A recent spate of strikes could be a sign of things to come in 2013, according to several leading labor experts. Thomas Kochan, co-director of the Sloan Institute for Work and Employment Research at MIT, explained to NPR this week that declining job satisfaction and pent-up frustrations are causing workers to hit a boiling point and that "more of those pressures [will] explode" since many workers aren’t feeling relief in the economic recovery:

"If you look at the national data, you see a decline in job satisfaction and you see tremendous frustration, particularly among younger workers who recognize they can’t get the kinds of jobs they’ve been educated for, that they can’t support their families or earn the kinds of incomes that their parents earned at comparable stages in life," he says.

Union leaders express the hope that successful strikes will influence other workers to strike, since employees across industries watch the outcomes closely. In the same NPR piece, Craig Merrilees, spokesman for the International Longshore and Warehouse Union, called the recent Wal-mart strikes "an inspiration" to striking port workers in Los Angeles and Long Beach.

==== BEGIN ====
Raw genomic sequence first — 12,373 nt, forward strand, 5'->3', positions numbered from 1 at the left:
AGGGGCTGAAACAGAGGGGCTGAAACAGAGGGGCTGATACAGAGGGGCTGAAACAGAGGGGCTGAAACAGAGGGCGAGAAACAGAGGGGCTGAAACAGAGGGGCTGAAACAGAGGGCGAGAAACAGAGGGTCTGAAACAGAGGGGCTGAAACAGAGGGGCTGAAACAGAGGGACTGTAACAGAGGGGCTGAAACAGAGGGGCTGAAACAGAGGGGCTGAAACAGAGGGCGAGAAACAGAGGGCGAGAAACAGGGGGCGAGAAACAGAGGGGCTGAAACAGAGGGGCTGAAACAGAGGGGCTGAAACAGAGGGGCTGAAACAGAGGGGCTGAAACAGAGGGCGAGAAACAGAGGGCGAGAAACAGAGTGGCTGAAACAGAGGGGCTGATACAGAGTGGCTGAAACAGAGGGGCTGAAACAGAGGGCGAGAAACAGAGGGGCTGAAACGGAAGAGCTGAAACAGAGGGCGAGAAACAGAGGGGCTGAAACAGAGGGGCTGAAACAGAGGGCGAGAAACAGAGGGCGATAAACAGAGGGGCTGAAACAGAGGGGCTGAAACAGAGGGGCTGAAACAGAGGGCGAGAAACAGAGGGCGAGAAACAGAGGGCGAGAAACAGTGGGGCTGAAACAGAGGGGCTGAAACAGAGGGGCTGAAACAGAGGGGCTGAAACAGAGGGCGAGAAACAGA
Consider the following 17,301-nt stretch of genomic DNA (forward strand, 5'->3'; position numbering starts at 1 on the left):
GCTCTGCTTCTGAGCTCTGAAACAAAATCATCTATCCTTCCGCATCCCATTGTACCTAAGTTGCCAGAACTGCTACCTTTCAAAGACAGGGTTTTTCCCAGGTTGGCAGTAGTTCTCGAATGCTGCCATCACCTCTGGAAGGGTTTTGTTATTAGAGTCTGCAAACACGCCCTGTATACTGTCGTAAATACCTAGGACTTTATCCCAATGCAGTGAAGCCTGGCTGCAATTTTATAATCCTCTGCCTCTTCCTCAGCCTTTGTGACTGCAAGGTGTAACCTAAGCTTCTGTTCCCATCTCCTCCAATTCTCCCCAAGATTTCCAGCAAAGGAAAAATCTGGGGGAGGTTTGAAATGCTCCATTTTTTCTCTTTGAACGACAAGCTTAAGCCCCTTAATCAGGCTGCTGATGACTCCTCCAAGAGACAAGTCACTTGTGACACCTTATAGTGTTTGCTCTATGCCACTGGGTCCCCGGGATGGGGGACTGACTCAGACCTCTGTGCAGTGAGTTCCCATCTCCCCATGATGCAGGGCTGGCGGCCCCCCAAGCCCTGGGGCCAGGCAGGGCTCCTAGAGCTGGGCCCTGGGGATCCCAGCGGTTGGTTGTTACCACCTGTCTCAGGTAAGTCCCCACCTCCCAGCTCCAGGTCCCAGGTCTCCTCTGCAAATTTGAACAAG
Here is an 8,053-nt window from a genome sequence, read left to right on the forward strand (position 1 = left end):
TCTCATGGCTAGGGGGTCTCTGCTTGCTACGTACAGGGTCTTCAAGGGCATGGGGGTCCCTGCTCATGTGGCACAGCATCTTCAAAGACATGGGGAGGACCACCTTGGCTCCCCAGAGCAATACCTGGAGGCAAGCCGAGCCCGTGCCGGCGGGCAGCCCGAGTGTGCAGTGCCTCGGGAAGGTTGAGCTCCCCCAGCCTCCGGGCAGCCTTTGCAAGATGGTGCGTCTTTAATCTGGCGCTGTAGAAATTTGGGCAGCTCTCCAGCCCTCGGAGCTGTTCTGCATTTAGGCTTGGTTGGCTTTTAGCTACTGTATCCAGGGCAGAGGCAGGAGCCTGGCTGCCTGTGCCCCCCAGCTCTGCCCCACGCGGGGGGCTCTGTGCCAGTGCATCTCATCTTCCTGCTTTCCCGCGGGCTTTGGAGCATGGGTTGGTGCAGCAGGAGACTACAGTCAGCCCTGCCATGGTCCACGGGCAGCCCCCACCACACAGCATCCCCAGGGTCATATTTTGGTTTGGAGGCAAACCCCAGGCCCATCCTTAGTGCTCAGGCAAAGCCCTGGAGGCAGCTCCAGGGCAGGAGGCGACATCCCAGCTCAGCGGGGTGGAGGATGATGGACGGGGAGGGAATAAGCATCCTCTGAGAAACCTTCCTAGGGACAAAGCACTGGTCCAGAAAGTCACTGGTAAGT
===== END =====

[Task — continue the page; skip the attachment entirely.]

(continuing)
Still most commentators agree that the struggling economy makes striking a risky proposition. "In tough times, unions are not going to win; it’s all about cutting their losses," explains Julius Getman, a labor scholar and law professor at the University of Texas at Austin in a recent interview.

At least one commentator sees the outcomes of the recent high profile strikes as more prescient than the occurrence of the strikes. In the Dallas Morning News, Mitchell Schnurman suggests that recent strike outcomes reflect a new reality for unions. He cites small gains by the unions in the recent NFL and Lockheed Martin strikes, and the cautionary tale of the Hostess strike that resulted in the liquidation of the company. This new reality, Schnurman explains, will require union leaders to redefine success in a way that takes the tough economic realities into account in order to effectively represent their members into 2013 and beyond.

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